Anyone can do yoga; that does not mean anyone should stand on their head or master purna vrishchikasana and touch their feet to their head. I mean anyone can practice yoga in the sense that you can increase your body awareness and increase your ability to move with purpose. I have heard many excuses for why people haven’t wanted to take yoga.
Here are a few reasons you may have come across:
I’m not that flexible (super common one that many yoga teachers hear. FYI you don’t need to be flexible to get the benefits of yoga)
I can’t sit for that long and/or it seems really boring
I’m out of shape
I have an injury
I wanted to share my experience in first delving into the yoga world, which was a game changer and happened a few years before I went through teacher training. It happened in 2010 after I injured my back while biking in a half pipe, which resulted in a bulging L5-S1 and rabdomyolysis in my right hamstring. In my typical fashion, I thought “no big deal. I’m fine,” but in reality, this was a very serious and debilitating injury. I was in constant pain and couldn’t not sit, stand, lay down or anything. Even putting on pants took way more effort than it should have. After my incident in the halfpipe, I thought the pain would just go away, but it became evident that I needed medical attention, so after 24 hours I went to the hospital. After an MRI, my doctor recommended physical therapy, and she gave me a prescription for strong painkillers that I never filled or used, thanks to my parent’s guidance.
I lived in a lousy studio apartment across the street from a “Hot Yoga” studio. It was something I noticed for 2 months every time I entered and exited the building. Every day I would see it and think to myself that I’ve got to try it sometime, since it was such a convenient place to go and learn something new that I knew nothing about. None of my friends talked about practicing yoga, and I did not see many advertisements for it. But when it’s right in your face, like literally a sign saying “YOGA,” it is hard to ignore. Finally, the day came, and it was a spontaneous decision to go take a class. The circumstances were less than ideal, and I probably should not be sharing this information, but I’m going to anyways in order to explain to you why anyone CAN do yoga.
It was Saturday morning and like most college students that have recently discovered alcohol, I was painfully hungover.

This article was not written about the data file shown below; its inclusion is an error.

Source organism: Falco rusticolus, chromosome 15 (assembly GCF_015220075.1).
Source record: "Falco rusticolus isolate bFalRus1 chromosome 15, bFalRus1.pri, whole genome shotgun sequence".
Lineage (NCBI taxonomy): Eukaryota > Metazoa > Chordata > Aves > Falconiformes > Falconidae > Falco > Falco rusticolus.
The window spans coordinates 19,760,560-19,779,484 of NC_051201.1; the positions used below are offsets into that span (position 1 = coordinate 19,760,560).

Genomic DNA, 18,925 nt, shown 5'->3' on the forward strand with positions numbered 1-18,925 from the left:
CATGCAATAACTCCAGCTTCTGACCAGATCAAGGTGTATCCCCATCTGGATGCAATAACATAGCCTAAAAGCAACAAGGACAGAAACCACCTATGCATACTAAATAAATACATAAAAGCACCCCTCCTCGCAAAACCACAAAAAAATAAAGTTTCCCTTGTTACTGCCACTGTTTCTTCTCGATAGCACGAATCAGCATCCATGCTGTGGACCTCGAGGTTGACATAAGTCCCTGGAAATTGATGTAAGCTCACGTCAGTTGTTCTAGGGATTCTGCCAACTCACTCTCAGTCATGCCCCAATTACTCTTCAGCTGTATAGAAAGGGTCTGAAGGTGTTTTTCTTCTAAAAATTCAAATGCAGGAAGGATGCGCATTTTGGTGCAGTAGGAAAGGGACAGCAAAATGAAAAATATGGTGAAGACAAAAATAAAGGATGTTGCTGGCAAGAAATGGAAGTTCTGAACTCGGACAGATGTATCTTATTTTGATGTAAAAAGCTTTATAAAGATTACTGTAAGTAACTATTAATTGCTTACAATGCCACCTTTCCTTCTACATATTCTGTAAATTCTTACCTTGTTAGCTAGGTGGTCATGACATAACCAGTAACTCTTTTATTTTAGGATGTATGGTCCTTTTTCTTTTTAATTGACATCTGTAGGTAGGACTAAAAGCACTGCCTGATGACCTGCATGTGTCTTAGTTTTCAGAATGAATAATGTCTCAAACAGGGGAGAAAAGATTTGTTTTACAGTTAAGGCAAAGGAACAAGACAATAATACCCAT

I had the flu and therefore was feeling under the weather, but not bed ridden.
I had a recently broken back.
I walked into this hot yoga class with a coffee and no water.
Moment of silence for my idiot self...
The funny thing is, that even though it was difficult to try all the new poses, I felt great after class. I recovered fine, hydrating myself and resting from the flu. My range of motion was extremely limited in class, but after practicing 4 times a week for a month, it began to get better. I’ll never forget when folding forward, I finally could touch my knees. Yes. My knees. Not my toes… my knees. That’s how bad of shape I was in, not just “out of shape” but my body was physically broken after my injury.
For the record, I would never tell someone that they should practice yoga while dealing with such a
serious injury. That is definitely up to individual discretion and should be approved by a doctor. I just think it should not be ruled out. What I’m trying to get at is it is possible to practice yoga, no matter what condition you are going through. So if you have any interest in trying yoga, go for it and do not hold yourself back with any excuses. Although, please do bring water to your class, and talk to your yoga teacher about why you have come to class. Or ask a qualified teacher, someone you trust or me about getting started.
Here are some great sources I’ve come across while researching who has been benefiting from yoga. The third one is my favorite because I blame yoga for why I am rarely sore from running, and why I recover very quickly:
Veterans and people suffering from PTSD and neurological trauma